The glamorous, fiery Bette Davis as she has never before been revealed--up close, in shockingly intimate detail--by a man who dared write of his 15-year friendship with the Hollywood legend only after her death. Illustrated.The glamorous, fiery Bette Davis as she has never before been revealed--up close, in shockingly intimate detail--by a man who dared write of his 15-year friendship with the Hollywood legend only after her death. Illustrated.Read Less
I thought I had every book written about (and by) Bette Davis but this was a jewel I missed somehow. Written in a conversational manner, I felt like Mr. Moseley was sitting in the room telling me his story! Don't miss this one if you love the Divine Ms. Davis!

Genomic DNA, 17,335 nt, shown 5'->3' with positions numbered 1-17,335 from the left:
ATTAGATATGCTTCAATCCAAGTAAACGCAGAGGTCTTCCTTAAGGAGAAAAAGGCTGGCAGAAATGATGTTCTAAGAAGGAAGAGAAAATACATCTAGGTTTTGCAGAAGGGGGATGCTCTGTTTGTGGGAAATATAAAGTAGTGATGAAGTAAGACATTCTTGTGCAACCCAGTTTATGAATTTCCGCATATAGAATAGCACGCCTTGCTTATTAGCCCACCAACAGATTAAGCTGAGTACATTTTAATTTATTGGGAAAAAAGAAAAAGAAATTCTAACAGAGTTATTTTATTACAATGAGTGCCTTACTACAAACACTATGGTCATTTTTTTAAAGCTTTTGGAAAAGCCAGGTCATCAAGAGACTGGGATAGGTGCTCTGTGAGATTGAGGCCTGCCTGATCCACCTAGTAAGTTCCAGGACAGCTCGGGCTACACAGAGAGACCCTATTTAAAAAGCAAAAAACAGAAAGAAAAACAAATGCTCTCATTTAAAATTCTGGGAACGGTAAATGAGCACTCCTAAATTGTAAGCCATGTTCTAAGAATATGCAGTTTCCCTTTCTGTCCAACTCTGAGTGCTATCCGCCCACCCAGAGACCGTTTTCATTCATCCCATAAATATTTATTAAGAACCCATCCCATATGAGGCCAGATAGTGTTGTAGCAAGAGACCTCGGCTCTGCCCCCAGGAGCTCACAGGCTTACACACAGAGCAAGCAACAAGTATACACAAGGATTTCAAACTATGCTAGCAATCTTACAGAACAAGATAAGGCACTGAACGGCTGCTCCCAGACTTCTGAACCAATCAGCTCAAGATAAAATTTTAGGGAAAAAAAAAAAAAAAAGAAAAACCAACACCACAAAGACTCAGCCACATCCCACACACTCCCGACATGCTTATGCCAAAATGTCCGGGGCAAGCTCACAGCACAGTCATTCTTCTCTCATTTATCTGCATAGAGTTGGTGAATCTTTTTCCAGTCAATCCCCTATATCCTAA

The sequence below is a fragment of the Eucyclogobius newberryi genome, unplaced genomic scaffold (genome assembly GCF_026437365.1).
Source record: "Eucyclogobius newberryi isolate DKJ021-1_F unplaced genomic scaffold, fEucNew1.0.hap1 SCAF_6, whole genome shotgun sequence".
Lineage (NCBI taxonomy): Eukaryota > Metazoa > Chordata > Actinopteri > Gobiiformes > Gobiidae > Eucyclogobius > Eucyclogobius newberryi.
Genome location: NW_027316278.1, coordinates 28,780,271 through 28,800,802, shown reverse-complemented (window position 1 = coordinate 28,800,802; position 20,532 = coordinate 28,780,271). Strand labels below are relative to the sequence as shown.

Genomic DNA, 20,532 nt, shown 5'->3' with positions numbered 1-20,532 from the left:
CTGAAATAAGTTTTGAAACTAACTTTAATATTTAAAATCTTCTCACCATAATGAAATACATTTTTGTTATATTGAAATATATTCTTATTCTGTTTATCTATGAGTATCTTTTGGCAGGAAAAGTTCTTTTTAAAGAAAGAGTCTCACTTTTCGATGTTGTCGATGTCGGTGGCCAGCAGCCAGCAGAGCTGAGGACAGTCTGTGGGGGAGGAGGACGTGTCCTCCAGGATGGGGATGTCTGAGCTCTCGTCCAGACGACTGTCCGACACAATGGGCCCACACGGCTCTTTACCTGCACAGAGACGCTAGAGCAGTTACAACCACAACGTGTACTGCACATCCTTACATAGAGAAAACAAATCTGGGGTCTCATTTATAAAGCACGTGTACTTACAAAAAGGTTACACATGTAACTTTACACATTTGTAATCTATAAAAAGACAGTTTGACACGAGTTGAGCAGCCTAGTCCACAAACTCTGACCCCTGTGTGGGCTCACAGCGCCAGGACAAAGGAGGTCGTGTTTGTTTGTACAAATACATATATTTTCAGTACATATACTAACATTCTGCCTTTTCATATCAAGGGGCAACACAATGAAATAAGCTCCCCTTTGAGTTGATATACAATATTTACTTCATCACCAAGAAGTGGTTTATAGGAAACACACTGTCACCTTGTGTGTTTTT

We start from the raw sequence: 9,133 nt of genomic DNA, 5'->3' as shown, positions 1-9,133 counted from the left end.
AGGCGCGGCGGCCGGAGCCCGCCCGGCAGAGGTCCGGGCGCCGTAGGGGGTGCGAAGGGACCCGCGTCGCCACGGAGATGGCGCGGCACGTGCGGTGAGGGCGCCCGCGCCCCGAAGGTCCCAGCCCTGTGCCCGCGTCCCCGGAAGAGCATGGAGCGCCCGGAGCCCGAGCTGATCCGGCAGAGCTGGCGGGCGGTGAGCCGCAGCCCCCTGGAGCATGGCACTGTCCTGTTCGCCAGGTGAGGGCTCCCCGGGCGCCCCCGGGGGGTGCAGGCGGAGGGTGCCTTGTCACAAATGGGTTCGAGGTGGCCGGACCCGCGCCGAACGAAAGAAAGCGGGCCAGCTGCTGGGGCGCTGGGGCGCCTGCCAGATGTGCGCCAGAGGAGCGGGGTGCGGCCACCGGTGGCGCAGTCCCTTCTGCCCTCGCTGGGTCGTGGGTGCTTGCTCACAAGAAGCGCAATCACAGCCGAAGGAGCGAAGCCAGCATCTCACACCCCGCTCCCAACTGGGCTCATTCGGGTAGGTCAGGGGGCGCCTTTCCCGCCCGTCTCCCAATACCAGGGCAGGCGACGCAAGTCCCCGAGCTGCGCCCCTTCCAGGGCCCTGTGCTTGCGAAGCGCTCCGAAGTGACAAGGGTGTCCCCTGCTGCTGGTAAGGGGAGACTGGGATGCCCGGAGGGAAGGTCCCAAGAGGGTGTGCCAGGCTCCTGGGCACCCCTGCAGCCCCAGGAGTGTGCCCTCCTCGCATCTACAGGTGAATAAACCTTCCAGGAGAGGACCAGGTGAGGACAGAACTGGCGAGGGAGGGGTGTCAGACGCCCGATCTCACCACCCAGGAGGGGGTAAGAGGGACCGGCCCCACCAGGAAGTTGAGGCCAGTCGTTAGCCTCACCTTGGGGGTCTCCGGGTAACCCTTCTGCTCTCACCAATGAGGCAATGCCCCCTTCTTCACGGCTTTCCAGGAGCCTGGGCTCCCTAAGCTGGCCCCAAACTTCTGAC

Publishers Weekly, 1990-02-23 In this linguistically inept, trivial book, Moseley, theatrical agent and coauthor of several show-biz biographies, stars himself rather than the late Bette Davis. In 1958, as a man ``half her age,'' he met the actress in London and established a ``beautiful friendship,'' a relationship that lasted for 15 years, with the author frequently visiting Davis in New England and Hollywood. Although he prides himself on his championship of the ``difficult'' actress, Moseley nevertheless relates tales of Davis's outbursts of temper, drinking and often irrational behavior. It was the latter, he notes, that severed their bond in 1973. Much of the book dwells on tedious details--naming people Davis liked and didn't like--and pointless anecdotes--she once served breakfast in bed to Tina Sinatra. This putative intimate memoir, which doesn't do justice to a superb performer, inadvertently confirms that she probably had reason to end the friendship. (Apr.) (c) Copyright PWxyz, LLC. All rights reserved
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